Keywords: Markets and Market Access,Transport Economics Policy&Planning,Economic Theory&Research,Access to Markets,Agribusiness
    Date: 2009–03–01
  6. By: Nelson, Gerald C.
    Keywords: Climate change, Copenhagen,
    Date: 2009
  7. By: Phouphet Kyophilavong (Faculty of Economics and Business Management, National University of Laos)
    Abstract: This study assesses the impact of irrigation on That Luang Marsh (TLM) in Vientiane, the capital city of the People’s Democratic Republic (PDR) of Laos. The study finds that the economic benefits provided by the marsh (particularly in terms of the fish it supplies to local people) far outweigh the benefits provided by the extraction of water for irrigation. As extraction of water for irrigation is threatening the ecology of the marsh and its ability to maintain a viable stock of fish, it is clear that the amount of water extracted for irrigation should be reduced. The report recommends that a minimum level for the water in TLM should be set to ensure the conservation of its precious wetland ecosystem. The report finds that, on balance, this would have a positive impact on the livelihoods of local people. This means that the conservation of the marsh makes good economic sense. To help the farmers who would be negatively affected by these measures, the report shows how they could be trained to use irrigation water more effectively, grow alternative crops that require less water than rice, catch fish and collect vegetables.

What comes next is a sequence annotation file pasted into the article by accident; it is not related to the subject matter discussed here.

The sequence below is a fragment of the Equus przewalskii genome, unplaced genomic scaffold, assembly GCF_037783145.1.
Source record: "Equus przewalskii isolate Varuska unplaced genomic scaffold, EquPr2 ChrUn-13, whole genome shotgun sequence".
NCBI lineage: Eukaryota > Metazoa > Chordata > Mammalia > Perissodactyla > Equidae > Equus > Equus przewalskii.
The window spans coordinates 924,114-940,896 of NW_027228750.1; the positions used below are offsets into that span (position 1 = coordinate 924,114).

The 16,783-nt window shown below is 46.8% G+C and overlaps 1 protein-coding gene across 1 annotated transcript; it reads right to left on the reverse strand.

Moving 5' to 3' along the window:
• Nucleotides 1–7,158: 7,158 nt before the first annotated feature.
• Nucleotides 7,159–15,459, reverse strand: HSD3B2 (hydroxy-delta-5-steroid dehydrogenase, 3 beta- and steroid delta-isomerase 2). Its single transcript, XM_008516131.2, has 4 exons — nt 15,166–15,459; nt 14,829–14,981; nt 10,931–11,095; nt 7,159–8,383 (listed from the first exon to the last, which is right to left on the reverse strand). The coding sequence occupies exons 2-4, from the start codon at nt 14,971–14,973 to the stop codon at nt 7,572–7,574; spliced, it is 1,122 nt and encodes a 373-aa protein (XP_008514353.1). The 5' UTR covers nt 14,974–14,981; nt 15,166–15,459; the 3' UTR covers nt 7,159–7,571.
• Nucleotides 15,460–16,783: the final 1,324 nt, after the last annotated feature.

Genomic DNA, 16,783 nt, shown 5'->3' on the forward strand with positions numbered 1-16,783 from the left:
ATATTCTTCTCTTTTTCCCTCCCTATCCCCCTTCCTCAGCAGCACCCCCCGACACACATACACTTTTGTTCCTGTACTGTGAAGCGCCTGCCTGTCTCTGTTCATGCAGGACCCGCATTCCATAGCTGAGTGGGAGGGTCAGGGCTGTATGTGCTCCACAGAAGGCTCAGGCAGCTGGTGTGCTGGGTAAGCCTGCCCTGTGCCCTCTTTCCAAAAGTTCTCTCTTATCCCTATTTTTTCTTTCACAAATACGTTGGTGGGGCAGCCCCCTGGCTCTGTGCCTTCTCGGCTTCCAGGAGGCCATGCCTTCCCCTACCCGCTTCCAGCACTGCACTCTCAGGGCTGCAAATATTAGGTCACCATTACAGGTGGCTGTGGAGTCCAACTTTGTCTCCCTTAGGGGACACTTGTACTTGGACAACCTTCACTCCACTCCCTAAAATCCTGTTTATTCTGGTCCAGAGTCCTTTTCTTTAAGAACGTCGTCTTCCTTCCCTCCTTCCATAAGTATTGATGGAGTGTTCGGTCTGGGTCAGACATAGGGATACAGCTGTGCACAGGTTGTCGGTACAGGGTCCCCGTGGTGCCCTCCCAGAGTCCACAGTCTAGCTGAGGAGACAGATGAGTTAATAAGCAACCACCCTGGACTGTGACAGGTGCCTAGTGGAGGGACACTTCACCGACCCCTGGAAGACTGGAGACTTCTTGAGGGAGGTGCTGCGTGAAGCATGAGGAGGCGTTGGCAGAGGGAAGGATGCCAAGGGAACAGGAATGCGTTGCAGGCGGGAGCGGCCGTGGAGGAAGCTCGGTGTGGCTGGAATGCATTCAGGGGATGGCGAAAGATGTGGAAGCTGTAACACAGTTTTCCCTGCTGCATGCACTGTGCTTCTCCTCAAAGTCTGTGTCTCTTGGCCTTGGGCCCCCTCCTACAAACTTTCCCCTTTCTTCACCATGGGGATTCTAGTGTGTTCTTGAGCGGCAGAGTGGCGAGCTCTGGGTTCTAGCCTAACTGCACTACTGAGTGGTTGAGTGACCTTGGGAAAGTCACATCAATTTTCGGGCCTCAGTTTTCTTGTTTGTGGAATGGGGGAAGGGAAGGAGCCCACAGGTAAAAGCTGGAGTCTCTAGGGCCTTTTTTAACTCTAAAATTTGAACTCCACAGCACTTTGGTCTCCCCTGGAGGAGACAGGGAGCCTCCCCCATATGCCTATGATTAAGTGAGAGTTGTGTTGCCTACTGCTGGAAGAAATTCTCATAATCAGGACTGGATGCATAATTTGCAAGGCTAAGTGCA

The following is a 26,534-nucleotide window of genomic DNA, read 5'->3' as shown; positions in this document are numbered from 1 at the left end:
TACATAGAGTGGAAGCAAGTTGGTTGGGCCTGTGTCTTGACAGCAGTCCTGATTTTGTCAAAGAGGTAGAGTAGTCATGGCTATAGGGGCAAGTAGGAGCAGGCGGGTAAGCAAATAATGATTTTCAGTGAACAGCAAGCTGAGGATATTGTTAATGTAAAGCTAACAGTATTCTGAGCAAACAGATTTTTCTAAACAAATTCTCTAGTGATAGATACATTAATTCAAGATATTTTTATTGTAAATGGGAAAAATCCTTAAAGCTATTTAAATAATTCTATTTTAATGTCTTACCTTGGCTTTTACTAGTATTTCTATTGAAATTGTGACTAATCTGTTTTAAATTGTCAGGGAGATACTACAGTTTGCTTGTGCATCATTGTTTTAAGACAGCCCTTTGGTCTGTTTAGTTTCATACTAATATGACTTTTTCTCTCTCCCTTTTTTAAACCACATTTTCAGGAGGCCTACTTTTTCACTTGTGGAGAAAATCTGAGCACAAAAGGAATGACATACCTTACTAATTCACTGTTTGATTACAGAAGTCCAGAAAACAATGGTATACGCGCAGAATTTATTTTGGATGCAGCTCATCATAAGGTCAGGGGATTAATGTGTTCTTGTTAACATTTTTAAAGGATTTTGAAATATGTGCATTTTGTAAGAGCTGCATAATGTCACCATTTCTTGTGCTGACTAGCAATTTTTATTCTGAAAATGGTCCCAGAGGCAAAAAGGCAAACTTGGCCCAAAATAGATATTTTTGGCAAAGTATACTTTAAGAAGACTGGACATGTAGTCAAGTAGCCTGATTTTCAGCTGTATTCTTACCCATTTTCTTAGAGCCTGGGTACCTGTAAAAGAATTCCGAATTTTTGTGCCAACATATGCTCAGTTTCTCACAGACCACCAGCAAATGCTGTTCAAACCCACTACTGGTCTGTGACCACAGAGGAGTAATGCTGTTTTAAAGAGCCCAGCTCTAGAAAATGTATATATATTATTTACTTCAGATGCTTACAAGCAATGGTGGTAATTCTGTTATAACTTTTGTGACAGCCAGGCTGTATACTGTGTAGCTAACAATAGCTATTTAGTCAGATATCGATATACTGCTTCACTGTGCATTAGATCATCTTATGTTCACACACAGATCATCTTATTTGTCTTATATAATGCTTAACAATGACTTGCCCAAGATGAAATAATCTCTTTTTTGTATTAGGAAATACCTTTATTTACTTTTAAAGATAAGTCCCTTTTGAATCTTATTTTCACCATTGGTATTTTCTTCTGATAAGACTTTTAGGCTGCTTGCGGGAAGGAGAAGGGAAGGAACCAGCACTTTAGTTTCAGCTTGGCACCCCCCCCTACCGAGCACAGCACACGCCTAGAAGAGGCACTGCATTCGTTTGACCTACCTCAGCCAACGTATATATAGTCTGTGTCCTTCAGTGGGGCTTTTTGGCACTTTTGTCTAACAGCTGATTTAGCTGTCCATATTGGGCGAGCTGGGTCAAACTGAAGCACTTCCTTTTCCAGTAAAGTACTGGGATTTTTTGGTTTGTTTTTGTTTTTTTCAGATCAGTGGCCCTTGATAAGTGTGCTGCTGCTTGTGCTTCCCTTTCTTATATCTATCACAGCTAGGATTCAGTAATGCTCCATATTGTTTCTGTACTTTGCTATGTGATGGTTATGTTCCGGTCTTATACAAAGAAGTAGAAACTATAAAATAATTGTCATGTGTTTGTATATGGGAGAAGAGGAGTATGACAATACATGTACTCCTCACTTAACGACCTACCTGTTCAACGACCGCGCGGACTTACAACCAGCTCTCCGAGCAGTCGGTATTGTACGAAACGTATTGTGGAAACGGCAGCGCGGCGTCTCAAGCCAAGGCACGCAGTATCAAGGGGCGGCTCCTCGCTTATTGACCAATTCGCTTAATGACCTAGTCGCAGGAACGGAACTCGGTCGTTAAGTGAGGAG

Keywords: wetland, conservation, Lao PDR
    JEL: Q50 Q51 Q56 Q57
    Date: 2009–03
  8. By: McCarthy, Nancy; Sun, Yan
    Abstract: "Using survey data from the Upper East region of Ghana collected in 2005, the paper evaluates the household- and community-level factors influencing women's and men's decisions to participate in off-farm activities, either in the off-farm labor market or in local community groups, and the relationship with on-farm crop returns. Results indicate that crop returns are not affected by increased labor availability over a certain labor-land ratio. Female participation in off-farm labor markets increases at higher levels of labor availability, but participation in women's groups' only increases as labor scarcity is relaxed at lower levels. Alternatively, male participation in off-farm work increases over all levels of labor availability. Results also indicate that male labor is relatively more productive on-farm versus off-farm than female labor, and, though education increases the likelihood that both women and men will work off-farm (with no impact on crop revenues), the impact is greater for women. Finally, participation in off-farm work does not appear to be driven by the need to reduce exposure to risk or to manage risk ex post; wealthier households located in wealthier communities are more likely to participate in off-farm work. Evidence for participation in groups and risk is more complicated; wealthier households in wealthier communities are also more likely to participate, but so too are female-headed households with higher dependency ratios." from authors' abstract
    Keywords: Off-farm labor supply, Participation, Community groups, Gender, Land management, Poverty reduction,
    Date: 2009
  9. By: Justin B. May (Department of Economics, College of William and Mary); Andrew Bacher-Hicks